"The patterns are the same anywhere in the world," Rod Englert calmly explains. "Murder is murder." He should know. The Oregon-based crime scene reconstructionist has spent more than four decades turning smears and splotches of red stuff into evidence that convicts murderers or proves innocence. Basically he's Dexter—without the whole serial killer thing. "Because of my own mistakes not understanding blood at crime scenes I started educating myself," the former California beat cop and undercover narcotics officer says. That simple goal led to spatter experiments conducted in the barn of his own cattle ranch when he took a job with the Multnomah County Sheriff's Office in the 1970s, and connections with like-minded cops convinced that science could help them solve crimes. The Texas farmer's son now logs more than 100,000 miles a year flying to crime scenes, teaching workshops and testifying at trials across the globe (including celebrity cases like those of Robert Blake and O.J.) as one of the most respected blood-spatter analysis experts in the world.
Reading his new memoir and crime detection manual, Blood Secrets, co-written with reporter Kathy Passero, is a lot like listening to your grandpa tell you old work stories—if grandpa's work included simulating spray patterns from a butcher knife stabbing with cow's blood. When he's home, he spends his days analyzing evidence in his West Linn lab or hanging out with other retired cops examining cold cases as part of a volunteer team for Multnomah County. "I'm talking to some of the same people I talked to 25 years ago and now they want to talk," he says excitedly. "We're getting hot on things."
WW: What is the most completely off-base assumption made about your job by people who watch CSI all the time?
Rod Englert: Well, there's a lot of assumptions that [we] have all these tools and different kinds of scientific equipment, but the biggest misperception—which causes these kids to constantly call and want to be a part of [the job]—is that you'll be one of [the] TV people that go out to the scene, run back to the office, do some analysis, go back out and interview people, and then make an arrest. They love that—it's romantic, and it's challenging. And it is absolutely not that way. You don't get to do any of that. You either gotta work in the lab or you gotta work out in the field.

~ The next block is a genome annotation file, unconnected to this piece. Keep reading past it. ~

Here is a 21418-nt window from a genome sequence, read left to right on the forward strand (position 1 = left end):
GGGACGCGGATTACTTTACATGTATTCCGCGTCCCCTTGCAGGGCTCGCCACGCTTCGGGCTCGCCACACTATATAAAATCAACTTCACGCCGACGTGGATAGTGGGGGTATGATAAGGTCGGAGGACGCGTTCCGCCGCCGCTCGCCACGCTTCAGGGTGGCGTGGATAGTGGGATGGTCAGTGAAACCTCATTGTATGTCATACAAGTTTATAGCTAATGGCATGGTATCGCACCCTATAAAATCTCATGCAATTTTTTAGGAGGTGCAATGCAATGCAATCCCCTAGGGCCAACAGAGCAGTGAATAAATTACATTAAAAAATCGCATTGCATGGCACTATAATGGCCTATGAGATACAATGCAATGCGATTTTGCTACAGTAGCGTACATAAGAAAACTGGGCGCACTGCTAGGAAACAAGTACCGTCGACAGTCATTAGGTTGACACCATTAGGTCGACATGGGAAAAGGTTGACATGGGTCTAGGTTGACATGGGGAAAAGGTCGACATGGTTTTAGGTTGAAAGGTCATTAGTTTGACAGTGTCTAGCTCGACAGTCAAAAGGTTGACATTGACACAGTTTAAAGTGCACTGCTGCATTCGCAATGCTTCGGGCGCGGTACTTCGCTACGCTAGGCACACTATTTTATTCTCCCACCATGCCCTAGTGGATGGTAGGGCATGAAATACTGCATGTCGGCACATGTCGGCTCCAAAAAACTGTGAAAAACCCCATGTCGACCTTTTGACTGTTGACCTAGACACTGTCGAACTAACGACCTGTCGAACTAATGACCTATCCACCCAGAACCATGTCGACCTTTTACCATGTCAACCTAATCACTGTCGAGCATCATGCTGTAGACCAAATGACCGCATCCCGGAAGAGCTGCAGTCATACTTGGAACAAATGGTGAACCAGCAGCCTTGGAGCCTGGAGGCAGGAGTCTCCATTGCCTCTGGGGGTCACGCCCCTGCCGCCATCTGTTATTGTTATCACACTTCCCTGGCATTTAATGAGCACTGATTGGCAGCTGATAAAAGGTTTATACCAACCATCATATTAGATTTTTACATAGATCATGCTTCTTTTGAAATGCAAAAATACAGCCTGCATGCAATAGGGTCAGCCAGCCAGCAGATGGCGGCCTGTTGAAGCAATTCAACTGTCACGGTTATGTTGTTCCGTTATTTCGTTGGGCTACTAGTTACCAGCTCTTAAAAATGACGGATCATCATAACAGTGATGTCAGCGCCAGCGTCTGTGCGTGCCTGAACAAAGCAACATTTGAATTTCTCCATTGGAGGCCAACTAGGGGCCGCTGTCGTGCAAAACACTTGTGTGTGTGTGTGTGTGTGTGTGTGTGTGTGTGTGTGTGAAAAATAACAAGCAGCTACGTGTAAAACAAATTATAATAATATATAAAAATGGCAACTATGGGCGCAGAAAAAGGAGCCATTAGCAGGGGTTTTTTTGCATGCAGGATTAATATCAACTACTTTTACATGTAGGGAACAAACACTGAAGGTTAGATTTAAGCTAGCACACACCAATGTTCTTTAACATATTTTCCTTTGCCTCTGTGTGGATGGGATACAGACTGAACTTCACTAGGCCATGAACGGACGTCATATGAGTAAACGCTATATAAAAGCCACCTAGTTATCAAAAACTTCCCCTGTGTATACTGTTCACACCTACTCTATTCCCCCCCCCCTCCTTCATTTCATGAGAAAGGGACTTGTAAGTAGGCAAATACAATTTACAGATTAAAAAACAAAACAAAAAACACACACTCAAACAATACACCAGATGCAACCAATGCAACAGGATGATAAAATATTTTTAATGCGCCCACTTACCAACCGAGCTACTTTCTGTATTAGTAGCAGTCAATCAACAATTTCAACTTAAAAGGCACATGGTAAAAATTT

So that lab job would be an analyst kind of like you?
My lab is specific for the purpose of looking at clothing for blood patterns, for gunshot residue, for trajectories. It's clean and it's sterile. I don't have a lot of expensive stereomicroscopes and stuff like that…just magnification [equipment] like a ProScope [a handheld microscope that can email photos] and trajectory rods.
How much does being a crime scene reconstructionist pay?
It can be very lucrative, and I'm sort of the middle of the road. But when I work a case it can climb up to many, many thousands of dollars, because of how much time I put into it. The fee ranges go all the way from $150 to $600 an hour in this field.
What's a pattern you were really shocked by the first time you saw it?
Probably one of the more unusual patterns was [a case when] it looked like there was a beating and something horrible had happened, but there was no body. What's going on? An elderly lady had varicose veins that were breaking through the skin. She was obese, and when she was walking, the pressure caused the blood to squirt out and hit the walls.
And flies are interesting.
Flies do three things: They regurgitate, defecate and walk around in the blood. It [looks like] the pattern of high-velocity mist…from a gunshot…it looks like there's a shooting. But nobody can spray that blood up on the ceiling where [flies] like to roost; they like to sit around lights and heat, if that makes sense.
I gotta tell ya. You say stuff like this, but you seem like a pretty well-adjusted guy, at least from your book.
Well, I feel well adjusted. I have surrounded myself with good friends and I try to keep a healthy attitude. I think, though, this book was cathartic for me. I think some [job experiences] came back that I had long forgot about. I mean, I shouldn't even be here 'cause of some things that happened. And I'm here, and I'm feeling this wood on my desk, and I'm reading, and I'm looking at a computer, a thing of the ages, a thing that didn't exist back then. And I'm happy to be here.
In Blood Secrets you explain how you re-create crime scenes and use movie examples in order to illuminate things for a jury. You even say, talking about high-velocity blood spatter, "Think of the wood-chipper scene in Fargo. "
After I give the jury the basics of blood patterns—it's all about patterns—then I try to reproduce those patterns by hand or transfers with my hand or hitting [something] with a baton.
What do you use for blood?
Stage blood—colored corn syrup. You can use ink or water, the same geometric pattern happens when you hit it, when you drop it… When I do demonstrations in my own lab I sometimes use animal blood…. Just recently [for a case in New Mexico] we did some experiments here with real blood, and it was drawn from a dog.
What makes you and your colleagues specifically suited to this kind of job?
I guess we like to see deviance. We like to solve people's problems and the cruelty in the world that happens—and there's a lot of deviant behavior out there; when someone kills another, especially when they set it up and scheme—but we're able to do it, and we do it. And that's the attraction. There's really an adrenaline high when you're able to put all these puzzles together. When you've got all the facts to back you up and you get the confession…that's extremely rewarding.
(St. Martin's Press, 304 pages, $25.99)is now available at local bookstores. Watch Rod Englert explain more blood pattern basics on
at 6:30 am Sunday, April 18 on the CW.